I’m recovering from lecturing at the Reason Workshops this past weekend at the Asphodel Records compound, Recombinant Media Labs in San Francisco. GW Childs and I presented two classes on Reason 3.0 in the amazing surround sound/video performance venue. The sound system is a custom 16.8.2 surround system. There are 8 speakers that circle the top of the room, and a matching 8 that circle the bottom of the room. 8 bass speakers are paired along the bottom of the room, and two Low Frequency Emitters are set up on each end. It’s unbelievably loud, and the room is virtually anechoic, so every little detail is clearly audible. We had an absolute blast, but it was indeed exhausting.
I came up on Friday afternoon to load in and get everything set up for the workshops on Saturday and Sunday. I brought in my main workstation rig which consists of a Quad Tower, a Cinema Display, and the Korg Kontrol49. I didn’t bring in an audio interface, since they had a MOTU 828mkII available, and I planned to connect into the system via firewire. GW was obviously not as concerned with convience, and brought in his massive laptop and Radium controller - no where near as portable as my rig :-p
As we were getting the audio system configured, I sarcastically prodded Bryan Gibbs, the RML engineer, that a facility like this should at least have optical feeds available…He boastfully replied “We can do that!” From the 828mkII, a Digital feed from the ADAT lightpipe output was redirected to the house system into Apogee Converters. So my audio was going digital right into the converters housed with the amplifiers in the control room. The sound was awesome! I was having too much fun sending out low frequency sine waves from the Malström to find the resonance frequency of the room and make it shake.
The Beginners workshop covered basic workflow procedures like the various preference settings; adding devices to the rack; pattern devices and sequencing patterns; cabling and auto-cabling rules; transport features including metronome and loop points; ReCycle, and the Dr.REX Loop Player; Sequence recording, editing, groups and automation; and adding parallel aux effects. We had to cram things during the last 3 hours in order to cover everything planned in the outline.
During one of the breaks of the Beginners Workshop, Bryan Gibbs, the house engineer, fired up the system and replayed the multichannel audio/360° Video performance of Curtis Roads. Bryan also took everyone on a tour of the rest of the facility. They have a Vintage analog synth production room as well as a control room with a Neve VR72. This was a great way to compare the tools of the Real World with devices in Reason.
Plans for the Advanced workshop were a little more ambitious, and we did not manage to cover everything planned. We started off with various ways of using insert effects like the vocoder and Scream 4, then moved into explaining the process of Mixing and embellishing a track by inserting equalizers and compressors. I spent about 45 minutes dissecting a file provided by one of the participants and showed how it could be refined with the use of effects and careful mixing.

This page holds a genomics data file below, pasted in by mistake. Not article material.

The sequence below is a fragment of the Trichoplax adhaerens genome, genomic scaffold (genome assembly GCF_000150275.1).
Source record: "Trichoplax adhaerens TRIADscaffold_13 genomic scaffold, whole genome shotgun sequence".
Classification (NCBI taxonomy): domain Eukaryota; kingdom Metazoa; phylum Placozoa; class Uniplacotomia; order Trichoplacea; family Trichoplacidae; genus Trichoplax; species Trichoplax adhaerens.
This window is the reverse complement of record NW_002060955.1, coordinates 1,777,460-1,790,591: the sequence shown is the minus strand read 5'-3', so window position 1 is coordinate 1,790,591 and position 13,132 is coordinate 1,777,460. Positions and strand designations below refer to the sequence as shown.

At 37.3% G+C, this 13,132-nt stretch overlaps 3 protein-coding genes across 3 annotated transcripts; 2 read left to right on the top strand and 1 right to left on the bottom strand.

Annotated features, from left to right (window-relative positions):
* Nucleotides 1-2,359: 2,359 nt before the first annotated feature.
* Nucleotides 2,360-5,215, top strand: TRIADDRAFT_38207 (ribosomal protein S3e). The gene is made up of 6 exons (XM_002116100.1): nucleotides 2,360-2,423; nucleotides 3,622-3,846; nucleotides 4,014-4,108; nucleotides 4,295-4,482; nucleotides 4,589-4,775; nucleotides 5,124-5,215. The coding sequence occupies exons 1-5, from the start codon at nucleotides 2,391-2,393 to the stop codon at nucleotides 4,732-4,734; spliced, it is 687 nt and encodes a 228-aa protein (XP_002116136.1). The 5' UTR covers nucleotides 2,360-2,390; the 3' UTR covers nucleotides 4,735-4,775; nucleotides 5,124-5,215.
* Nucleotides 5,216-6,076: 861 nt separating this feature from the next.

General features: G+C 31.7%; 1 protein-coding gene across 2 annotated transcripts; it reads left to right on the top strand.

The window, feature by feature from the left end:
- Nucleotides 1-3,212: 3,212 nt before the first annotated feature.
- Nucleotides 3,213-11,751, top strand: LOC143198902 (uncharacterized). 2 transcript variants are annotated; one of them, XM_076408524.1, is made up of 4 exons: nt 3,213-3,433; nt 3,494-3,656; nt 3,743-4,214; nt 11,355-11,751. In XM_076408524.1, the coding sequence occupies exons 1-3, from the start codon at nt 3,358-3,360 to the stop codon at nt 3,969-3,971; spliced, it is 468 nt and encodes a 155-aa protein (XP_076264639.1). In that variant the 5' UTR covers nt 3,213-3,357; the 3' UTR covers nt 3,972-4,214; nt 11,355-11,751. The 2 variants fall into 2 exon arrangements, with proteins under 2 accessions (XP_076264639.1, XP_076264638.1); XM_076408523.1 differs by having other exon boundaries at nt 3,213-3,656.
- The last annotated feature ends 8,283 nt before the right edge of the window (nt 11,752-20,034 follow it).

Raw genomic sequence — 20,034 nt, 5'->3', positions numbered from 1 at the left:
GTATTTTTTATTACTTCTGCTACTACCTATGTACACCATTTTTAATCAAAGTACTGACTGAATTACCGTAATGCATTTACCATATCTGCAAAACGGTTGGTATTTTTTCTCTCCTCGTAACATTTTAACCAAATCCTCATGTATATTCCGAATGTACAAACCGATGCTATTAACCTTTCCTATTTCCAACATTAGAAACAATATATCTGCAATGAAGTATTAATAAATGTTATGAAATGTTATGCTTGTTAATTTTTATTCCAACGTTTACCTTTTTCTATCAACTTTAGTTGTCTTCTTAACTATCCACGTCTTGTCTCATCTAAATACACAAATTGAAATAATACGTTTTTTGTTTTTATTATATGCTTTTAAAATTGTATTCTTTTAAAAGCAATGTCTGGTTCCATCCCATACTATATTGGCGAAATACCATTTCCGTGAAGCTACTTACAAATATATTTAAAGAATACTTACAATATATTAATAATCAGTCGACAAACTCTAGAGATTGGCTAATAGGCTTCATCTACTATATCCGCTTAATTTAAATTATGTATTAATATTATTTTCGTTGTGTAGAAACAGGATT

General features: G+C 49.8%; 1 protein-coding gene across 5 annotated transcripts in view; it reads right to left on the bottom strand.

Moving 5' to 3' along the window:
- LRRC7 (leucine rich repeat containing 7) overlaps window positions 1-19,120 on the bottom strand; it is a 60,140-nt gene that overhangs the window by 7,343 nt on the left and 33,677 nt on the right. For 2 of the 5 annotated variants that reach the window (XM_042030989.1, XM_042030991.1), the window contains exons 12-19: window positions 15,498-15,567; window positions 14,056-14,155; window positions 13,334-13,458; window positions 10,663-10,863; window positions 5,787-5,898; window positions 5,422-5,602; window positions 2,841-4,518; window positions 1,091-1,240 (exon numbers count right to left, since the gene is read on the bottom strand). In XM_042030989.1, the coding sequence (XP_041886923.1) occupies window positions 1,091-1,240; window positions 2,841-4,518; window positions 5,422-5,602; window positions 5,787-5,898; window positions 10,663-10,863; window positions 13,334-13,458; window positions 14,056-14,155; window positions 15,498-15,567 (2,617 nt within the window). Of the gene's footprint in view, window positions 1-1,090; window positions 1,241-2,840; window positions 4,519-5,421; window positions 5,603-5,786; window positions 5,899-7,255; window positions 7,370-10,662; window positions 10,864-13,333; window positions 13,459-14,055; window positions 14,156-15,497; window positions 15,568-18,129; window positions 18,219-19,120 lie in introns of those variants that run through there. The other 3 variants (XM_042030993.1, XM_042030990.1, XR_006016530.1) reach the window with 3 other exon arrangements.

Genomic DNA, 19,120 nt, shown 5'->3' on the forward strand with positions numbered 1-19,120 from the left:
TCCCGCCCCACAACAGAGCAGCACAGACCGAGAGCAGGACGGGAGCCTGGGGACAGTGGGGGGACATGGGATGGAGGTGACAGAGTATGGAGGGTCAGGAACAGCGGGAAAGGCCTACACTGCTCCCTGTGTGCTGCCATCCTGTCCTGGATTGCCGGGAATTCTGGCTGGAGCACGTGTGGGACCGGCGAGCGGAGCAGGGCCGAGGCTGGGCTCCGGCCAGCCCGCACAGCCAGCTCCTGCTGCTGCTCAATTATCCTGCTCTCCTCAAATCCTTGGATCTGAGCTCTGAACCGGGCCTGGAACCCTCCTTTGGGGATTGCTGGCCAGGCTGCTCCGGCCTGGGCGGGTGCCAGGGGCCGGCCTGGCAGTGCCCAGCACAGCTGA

Before discussing a bit about mastering, Hayden Bursk demonstrated using ReWire with Ableton Live as a host application which many people found invaluable. Hayden was incredibly helpful in answering questions, and his demo of the Tone Port was definitely a highlight. The Props and Line 6 sent up some Reason 3.0 T-Shirts and Reason USB Thumb Drives that were given to those who attended.
We covered the basics of using the MClass mastering tools and demonstrated the various patches, then we went into details about setting up the gain structure for properly using the compressors and maximizers. As time was running short, we started to merge synth programming with combinator patches. People also started to field more questions about using samplers, and I had a few demos set up to demonstrate synchronizing long audio files with the tempo in Reason. Finally we ended up demonstrating how to use the Combinator to create insane modulation routings and rhythm patterns being morphed by random LFOs.
Backbeat Books also provided books that we raffled off at the end of the class. These included copies of Jim Aikin’s “Player’s Guide to Chords & Harmony”, Rikky Rooksby’s “How to Write Songs on Keyboards”, and a copy of David Battino & Kelli Richards book, “The Art of Digital Music”. David was present on Day 2 and spoke about the interviews with Propellerhead Software published in his book.
I’m guessing things went over well with Recombinant Labs, since they’ve suggested making these workshops a regular event. I love working on that sound system - i just need to develop some visuals to take advantage of the video. I’m really grateful to Propellerhead Software and Line 6 for their help with the workshop, and to everyone who came to support the workshops. Meeting other Reason Users was really cool, and the event was really nice, and If there’s enough interest, I would love to do this again in the near future.